According to the testimony of the defendants, Elizabeth Báthory tortured and killed her victims not only at Csejte but also on her properties in Sárvár, Németkeresztúr, Bratislava, (then Pozsony, Pressburg), and Vienna, and even between these locations.

In addition to the defendants, several people were named for supplying Elizabeth Báthory with young women. The girls had been procured either by deception or by force. A little-known figure named Anna Darvulia was rumored to have influenced Báthory, but Darvulia was dead long before the trial.

The exact number of young women tortured and killed by Elizabeth Báthory is unknown, though it is often speculated to be as high as 650, between the years 1585 and 1610. The estimates differ greatly.

During the trial and before their execution, Szentes and Ficko reported 36 and 37 respectively, during their periods of service. The other defendants estimated a number of 50 or higher. Many Sárvár castle personnel estimated the number of bodies removed from the castle at between 100 to 200.

One witness who spoke at the trial mentioned a book in which a total of over 650 victims was supposed to have been listed by Báthory herself. This number became part of the legend surrounding Báthory.

Reportedly, the location of the diaries is unknown but 32 letters written by Báthory are stored in the Hungarian state archives in Budapest.


László Nagy has argued that Elizabeth Báthory was a victim of a conspiracy, a view opposed by others. Nagy argued that the proceedings were largely politically motivated. The conspiracy theory is consistent with Hungarian history at that time.

There was great conflict between religions, including Protestant ones, and this was related to the extension of Habsburg power over Hungary. As a Transylvanian Protestant aristocrat, Elizabeth belonged to a group generally opposed to the Habsburgs.

The case of Elizabeth Báthory inspired numerous stories during the eighteenth and 19th centuries. The most common motif of these works was that of the countess bathing in her victims' blood in order to retain beauty or youth.

This legend appeared in print for the first time in 1729, in the Jesuit scholar László Turóczi’s Tragica Historia, the first written account of the Báthory case.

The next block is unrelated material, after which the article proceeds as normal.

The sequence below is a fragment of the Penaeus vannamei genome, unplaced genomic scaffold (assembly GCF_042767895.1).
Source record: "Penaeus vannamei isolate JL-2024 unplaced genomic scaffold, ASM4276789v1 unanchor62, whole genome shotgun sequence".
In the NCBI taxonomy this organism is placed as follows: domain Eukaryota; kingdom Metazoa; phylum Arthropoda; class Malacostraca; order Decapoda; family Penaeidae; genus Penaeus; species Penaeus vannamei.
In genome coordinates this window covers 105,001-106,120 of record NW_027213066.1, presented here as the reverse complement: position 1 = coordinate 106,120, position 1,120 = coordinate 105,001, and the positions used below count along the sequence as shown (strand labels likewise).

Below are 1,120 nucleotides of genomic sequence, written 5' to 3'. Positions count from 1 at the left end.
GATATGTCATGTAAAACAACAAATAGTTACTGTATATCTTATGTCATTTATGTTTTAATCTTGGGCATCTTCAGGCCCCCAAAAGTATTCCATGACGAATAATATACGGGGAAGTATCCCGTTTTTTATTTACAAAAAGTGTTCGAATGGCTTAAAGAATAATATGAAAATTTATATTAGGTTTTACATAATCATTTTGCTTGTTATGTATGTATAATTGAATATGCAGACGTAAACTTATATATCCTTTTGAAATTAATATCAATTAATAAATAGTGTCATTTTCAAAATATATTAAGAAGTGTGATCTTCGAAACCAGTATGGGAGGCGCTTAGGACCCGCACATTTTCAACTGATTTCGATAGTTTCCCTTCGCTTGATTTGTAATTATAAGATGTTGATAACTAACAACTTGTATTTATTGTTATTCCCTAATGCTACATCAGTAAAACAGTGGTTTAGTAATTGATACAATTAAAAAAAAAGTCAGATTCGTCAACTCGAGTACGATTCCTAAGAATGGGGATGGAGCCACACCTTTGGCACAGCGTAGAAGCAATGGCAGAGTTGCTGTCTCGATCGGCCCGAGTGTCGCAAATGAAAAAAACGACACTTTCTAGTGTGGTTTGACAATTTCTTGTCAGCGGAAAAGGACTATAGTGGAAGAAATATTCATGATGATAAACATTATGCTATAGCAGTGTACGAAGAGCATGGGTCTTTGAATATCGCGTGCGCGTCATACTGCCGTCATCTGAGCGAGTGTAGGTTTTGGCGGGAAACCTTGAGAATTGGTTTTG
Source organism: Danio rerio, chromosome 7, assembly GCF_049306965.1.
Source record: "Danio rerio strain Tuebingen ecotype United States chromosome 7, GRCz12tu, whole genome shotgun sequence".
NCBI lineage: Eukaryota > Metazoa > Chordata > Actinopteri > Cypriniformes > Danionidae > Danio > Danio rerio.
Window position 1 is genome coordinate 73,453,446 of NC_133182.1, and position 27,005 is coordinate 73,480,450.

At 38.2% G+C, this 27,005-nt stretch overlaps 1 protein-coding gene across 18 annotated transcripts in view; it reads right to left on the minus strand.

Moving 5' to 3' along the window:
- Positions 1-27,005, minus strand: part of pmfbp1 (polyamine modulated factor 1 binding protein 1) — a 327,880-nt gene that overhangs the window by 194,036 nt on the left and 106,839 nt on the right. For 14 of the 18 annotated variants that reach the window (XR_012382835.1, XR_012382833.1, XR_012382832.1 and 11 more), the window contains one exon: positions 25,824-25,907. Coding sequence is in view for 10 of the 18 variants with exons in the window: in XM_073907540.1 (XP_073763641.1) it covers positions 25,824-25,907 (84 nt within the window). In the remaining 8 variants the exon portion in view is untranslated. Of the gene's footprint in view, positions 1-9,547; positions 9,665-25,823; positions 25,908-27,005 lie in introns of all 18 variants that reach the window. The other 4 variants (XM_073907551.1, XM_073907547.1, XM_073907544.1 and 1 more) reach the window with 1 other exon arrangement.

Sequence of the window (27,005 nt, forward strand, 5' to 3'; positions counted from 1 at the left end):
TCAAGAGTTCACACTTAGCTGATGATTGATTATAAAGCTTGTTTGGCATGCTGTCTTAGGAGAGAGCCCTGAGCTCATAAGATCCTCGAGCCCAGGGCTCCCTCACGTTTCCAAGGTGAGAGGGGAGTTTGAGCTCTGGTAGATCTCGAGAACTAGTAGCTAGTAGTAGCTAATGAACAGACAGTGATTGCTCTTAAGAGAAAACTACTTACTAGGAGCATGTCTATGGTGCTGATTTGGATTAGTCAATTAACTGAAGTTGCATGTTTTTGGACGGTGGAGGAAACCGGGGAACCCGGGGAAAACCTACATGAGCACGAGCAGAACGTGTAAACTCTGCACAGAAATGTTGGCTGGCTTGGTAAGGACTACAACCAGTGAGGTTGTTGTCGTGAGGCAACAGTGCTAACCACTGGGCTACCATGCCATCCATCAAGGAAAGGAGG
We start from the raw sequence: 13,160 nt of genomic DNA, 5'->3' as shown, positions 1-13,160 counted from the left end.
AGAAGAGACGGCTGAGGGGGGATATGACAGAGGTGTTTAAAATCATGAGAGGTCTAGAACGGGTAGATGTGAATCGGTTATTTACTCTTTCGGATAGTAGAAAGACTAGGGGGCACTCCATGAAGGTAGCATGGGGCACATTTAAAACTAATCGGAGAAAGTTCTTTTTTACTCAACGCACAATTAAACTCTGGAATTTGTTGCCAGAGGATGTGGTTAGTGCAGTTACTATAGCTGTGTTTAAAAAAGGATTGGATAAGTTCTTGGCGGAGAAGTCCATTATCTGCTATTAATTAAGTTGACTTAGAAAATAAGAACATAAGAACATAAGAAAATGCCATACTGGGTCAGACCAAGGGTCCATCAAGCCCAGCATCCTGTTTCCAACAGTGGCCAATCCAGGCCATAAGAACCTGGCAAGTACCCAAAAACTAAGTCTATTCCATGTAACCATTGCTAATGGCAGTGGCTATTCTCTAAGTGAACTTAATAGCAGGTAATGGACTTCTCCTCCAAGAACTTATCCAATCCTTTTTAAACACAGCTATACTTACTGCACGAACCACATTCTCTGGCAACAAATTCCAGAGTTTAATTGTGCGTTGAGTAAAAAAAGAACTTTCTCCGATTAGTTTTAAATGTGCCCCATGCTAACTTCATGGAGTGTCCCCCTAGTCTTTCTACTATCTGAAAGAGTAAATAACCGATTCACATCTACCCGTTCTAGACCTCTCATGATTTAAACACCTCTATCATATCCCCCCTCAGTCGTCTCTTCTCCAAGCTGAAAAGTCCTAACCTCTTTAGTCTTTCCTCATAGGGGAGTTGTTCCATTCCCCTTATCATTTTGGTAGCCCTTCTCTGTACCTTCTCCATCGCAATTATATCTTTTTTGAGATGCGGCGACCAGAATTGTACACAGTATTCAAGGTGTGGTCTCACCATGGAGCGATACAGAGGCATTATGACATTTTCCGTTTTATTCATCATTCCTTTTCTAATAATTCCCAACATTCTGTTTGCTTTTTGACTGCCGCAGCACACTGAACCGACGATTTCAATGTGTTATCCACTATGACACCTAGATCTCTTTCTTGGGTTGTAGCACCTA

At the beginning of the 19th century, this certainty was questioned, and sadistic pleasure was considered a far more plausible motive for Elizabeth Báthory's crimes.

In 1817, the witness accounts (which had surfaced in 1765) were published for the first time, suggesting that the bloodbaths were legend. The legend nonetheless persisted in the popular imagination.

Some versions of the story were told with the purpose of denouncing female vanity, while other versions aimed to entertain or thrill their audience. The ethnic divisions in Eastern Europe and financial incentives for tourism contribute to the problems with historical accuracy in understanding Elizabeth Báthory.

During the twentieth and 21st centuries, Elizabeth Báthory has continued to appear as a character in music, film, plays, books, games and toys and to serve as an inspiration for similar characters.

 
During the trial of her primary servants, Báthory had been placed under house arrest in a walled up set of rooms. She remained there for four years, until her death.

King Matthias had urged Thurzo to bring her to court and two notaries were sent to collect further evidence, but in the end no court proceedings against her were ever commenced.

On August 21st, 1614, Elizabeth Báthory was found dead in her castle. Since there were several plates of food untouched, her actual date of death is unknown.

She was buried in the church of Csejte, but due to the villagers' uproar over having "The Tigress of Csejte" buried in their cemetery, her body was moved to her birth home at Ecsed, where it is interred at the Báthory family crypt.